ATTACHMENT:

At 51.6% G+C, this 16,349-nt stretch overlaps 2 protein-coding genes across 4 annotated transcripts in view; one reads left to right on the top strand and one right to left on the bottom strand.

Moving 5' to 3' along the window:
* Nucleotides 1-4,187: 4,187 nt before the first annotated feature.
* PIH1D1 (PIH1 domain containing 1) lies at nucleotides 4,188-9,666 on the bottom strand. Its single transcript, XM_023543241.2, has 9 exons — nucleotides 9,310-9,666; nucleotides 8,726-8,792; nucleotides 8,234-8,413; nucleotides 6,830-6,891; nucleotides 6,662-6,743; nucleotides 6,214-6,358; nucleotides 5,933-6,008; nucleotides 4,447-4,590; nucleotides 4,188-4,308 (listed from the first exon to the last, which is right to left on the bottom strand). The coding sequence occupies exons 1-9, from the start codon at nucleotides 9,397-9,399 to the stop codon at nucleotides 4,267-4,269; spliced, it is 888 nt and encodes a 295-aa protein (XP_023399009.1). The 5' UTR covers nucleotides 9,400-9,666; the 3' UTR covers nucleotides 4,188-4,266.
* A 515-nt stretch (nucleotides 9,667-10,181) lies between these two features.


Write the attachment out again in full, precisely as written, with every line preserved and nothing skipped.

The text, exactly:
At 51.6% G+C, this 16,349-nt stretch overlaps 2 protein-coding genes across 4 annotated transcripts in view; one reads left to right on the top strand and one right to left on the bottom strand.

Moving 5' to 3' along the window:
* Nucleotides 1-4,187: 4,187 nt before the first annotated feature.
* PIH1D1 (PIH1 domain containing 1) lies at nucleotides 4,188-9,666 on the bottom strand. Its single transcript, XM_023543241.2, has 9 exons — nucleotides 9,310-9,666; nucleotides 8,726-8,792; nucleotides 8,234-8,413; nucleotides 6,830-6,891; nucleotides 6,662-6,743; nucleotides 6,214-6,358; nucleotides 5,933-6,008; nucleotides 4,447-4,590; nucleotides 4,188-4,308 (listed from the first exon to the last, which is right to left on the bottom strand). The coding sequence occupies exons 1-9, from the start codon at nucleotides 9,397-9,399 to the stop codon at nucleotides 4,267-4,269; spliced, it is 888 nt and encodes a 295-aa protein (XP_023399009.1). The 5' UTR covers nucleotides 9,400-9,666; the 3' UTR covers nucleotides 4,188-4,266.
* A 515-nt stretch (nucleotides 9,667-10,181) lies between these two features.